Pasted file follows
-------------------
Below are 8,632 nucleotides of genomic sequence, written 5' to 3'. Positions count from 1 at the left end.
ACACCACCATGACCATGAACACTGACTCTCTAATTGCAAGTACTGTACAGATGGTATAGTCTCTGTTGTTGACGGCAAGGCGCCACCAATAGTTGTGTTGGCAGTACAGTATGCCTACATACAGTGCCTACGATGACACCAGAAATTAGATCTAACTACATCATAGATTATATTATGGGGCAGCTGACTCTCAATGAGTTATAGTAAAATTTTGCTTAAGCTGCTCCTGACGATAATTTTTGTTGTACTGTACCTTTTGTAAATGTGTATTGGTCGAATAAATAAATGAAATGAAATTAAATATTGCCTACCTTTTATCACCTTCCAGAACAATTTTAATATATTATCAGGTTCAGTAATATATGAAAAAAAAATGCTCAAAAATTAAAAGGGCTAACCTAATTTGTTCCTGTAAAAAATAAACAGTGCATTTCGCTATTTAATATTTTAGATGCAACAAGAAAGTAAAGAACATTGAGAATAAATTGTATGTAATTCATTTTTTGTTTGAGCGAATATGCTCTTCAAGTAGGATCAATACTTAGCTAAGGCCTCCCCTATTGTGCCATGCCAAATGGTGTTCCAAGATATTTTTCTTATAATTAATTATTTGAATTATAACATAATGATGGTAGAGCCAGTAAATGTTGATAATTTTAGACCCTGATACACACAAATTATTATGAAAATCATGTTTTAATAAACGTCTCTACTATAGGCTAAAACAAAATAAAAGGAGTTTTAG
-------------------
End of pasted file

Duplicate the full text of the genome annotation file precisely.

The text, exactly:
Below are 8,632 nucleotides of genomic sequence, written 5' to 3'. Positions count from 1 at the left end.
ACACCACCATGACCATGAACACTGACTCTCTAATTGCAAGTACTGTACAGATGGTATAGTCTCTGTTGTTGACGGCAAGGCGCCACCAATAGTTGTGTTGGCAGTACAGTATGCCTACATACAGTGCCTACGATGACACCAGAAATTAGATCTAACTACATCATAGATTATATTATGGGGCAGCTGACTCTCAATGAGTTATAGTAAAATTTTGCTTAAGCTGCTCCTGACGATAATTTTTGTTGTACTGTACCTTTTGTAAATGTGTATTGGTCGAATAAATAAATGAAATGAAATTAAATATTGCCTACCTTTTATCACCTTCCAGAACAATTTTAATATATTATCAGGTTCAGTAATATATGAAAAAAAAATGCTCAAAAATTAAAAGGGCTAACCTAATTTGTTCCTGTAAAAAATAAACAGTGCATTTCGCTATTTAATATTTTAGATGCAACAAGAAAGTAAAGAACATTGAGAATAAATTGTATGTAATTCATTTTTTGTTTGAGCGAATATGCTCTTCAAGTAGGATCAATACTTAGCTAAGGCCTCCCCTATTGTGCCATGCCAAATGGTGTTCCAAGATATTTTTCTTATAATTAATTATTTGAATTATAACATAATGATGGTAGAGCCAGTAAATGTTGATAATTTTAGACCCTGATACACACAAATTATTATGAAAATCATGTTTTAATAAACGTCTCTACTATAGGCTAAAACAAAATAAAAGGAGTTTTAG